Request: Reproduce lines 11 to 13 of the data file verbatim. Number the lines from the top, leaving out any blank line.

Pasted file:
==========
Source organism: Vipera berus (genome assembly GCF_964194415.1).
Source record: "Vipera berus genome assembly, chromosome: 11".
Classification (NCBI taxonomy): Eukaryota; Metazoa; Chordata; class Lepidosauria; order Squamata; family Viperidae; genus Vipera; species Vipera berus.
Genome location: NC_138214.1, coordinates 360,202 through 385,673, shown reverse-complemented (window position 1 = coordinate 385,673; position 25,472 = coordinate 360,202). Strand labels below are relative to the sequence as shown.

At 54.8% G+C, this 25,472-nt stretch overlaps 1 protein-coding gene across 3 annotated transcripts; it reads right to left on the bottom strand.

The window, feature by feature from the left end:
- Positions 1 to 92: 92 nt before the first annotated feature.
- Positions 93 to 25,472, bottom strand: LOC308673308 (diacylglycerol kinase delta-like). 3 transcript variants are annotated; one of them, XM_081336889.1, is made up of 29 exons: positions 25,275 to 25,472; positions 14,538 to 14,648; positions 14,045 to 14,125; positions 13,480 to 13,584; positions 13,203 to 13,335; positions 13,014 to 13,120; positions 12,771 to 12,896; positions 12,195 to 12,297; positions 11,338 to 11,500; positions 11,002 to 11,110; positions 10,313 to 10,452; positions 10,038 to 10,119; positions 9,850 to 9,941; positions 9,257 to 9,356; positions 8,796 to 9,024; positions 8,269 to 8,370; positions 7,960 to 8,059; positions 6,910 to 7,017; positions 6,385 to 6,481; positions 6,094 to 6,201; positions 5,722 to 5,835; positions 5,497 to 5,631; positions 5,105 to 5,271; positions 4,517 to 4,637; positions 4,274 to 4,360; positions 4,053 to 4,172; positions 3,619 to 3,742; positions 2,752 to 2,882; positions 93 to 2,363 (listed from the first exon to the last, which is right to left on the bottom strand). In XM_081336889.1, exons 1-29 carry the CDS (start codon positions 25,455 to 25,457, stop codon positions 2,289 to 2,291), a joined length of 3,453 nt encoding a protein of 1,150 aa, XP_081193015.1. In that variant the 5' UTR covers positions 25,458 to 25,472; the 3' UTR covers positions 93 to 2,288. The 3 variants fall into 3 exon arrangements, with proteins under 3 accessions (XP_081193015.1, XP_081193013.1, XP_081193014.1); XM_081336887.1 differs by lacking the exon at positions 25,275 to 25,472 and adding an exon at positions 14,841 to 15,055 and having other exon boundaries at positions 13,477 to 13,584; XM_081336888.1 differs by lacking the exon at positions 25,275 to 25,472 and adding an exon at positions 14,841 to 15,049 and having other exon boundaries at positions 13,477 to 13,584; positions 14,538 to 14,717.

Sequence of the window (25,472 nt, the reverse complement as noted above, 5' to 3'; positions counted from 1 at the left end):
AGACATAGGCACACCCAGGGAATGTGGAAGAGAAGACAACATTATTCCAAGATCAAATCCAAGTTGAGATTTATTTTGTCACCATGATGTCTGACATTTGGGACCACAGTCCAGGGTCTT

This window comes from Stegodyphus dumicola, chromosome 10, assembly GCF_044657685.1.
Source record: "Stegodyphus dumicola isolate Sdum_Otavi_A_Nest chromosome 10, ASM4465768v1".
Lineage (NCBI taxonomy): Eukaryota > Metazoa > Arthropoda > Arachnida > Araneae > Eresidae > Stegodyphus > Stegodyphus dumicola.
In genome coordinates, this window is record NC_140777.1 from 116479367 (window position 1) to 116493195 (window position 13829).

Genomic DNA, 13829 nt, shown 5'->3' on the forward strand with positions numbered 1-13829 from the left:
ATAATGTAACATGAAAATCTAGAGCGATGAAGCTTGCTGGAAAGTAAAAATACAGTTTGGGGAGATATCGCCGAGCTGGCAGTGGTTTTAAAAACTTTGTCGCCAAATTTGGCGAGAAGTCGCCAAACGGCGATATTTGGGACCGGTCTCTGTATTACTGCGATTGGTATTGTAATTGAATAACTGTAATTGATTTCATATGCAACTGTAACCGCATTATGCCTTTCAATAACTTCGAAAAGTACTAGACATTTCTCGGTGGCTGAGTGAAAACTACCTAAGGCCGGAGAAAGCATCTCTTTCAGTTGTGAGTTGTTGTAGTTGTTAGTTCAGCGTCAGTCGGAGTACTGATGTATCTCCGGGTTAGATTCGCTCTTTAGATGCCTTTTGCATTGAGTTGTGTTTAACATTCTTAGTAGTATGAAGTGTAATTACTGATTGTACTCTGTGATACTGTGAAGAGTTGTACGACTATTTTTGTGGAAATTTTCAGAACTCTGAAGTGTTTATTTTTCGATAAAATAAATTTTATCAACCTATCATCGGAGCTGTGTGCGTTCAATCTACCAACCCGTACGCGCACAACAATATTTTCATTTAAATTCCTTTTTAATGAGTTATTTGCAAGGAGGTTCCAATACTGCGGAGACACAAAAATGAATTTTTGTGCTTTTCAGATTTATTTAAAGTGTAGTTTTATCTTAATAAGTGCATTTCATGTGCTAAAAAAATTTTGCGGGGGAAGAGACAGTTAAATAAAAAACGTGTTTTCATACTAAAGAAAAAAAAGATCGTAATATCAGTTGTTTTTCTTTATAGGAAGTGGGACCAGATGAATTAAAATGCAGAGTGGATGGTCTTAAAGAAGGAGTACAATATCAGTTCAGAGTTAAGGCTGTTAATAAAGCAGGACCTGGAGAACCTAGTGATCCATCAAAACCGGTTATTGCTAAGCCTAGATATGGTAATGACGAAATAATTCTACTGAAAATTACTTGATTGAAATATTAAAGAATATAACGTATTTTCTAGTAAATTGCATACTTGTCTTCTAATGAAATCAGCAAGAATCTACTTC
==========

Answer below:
This window comes from Stegodyphus dumicola, chromosome 10, assembly GCF_044657685.1.
Source record: "Stegodyphus dumicola isolate Sdum_Otavi_A_Nest chromosome 10, ASM4465768v1".
Lineage (NCBI taxonomy): Eukaryota > Metazoa > Arthropoda > Arachnida > Araneae > Eresidae > Stegodyphus > Stegodyphus dumicola.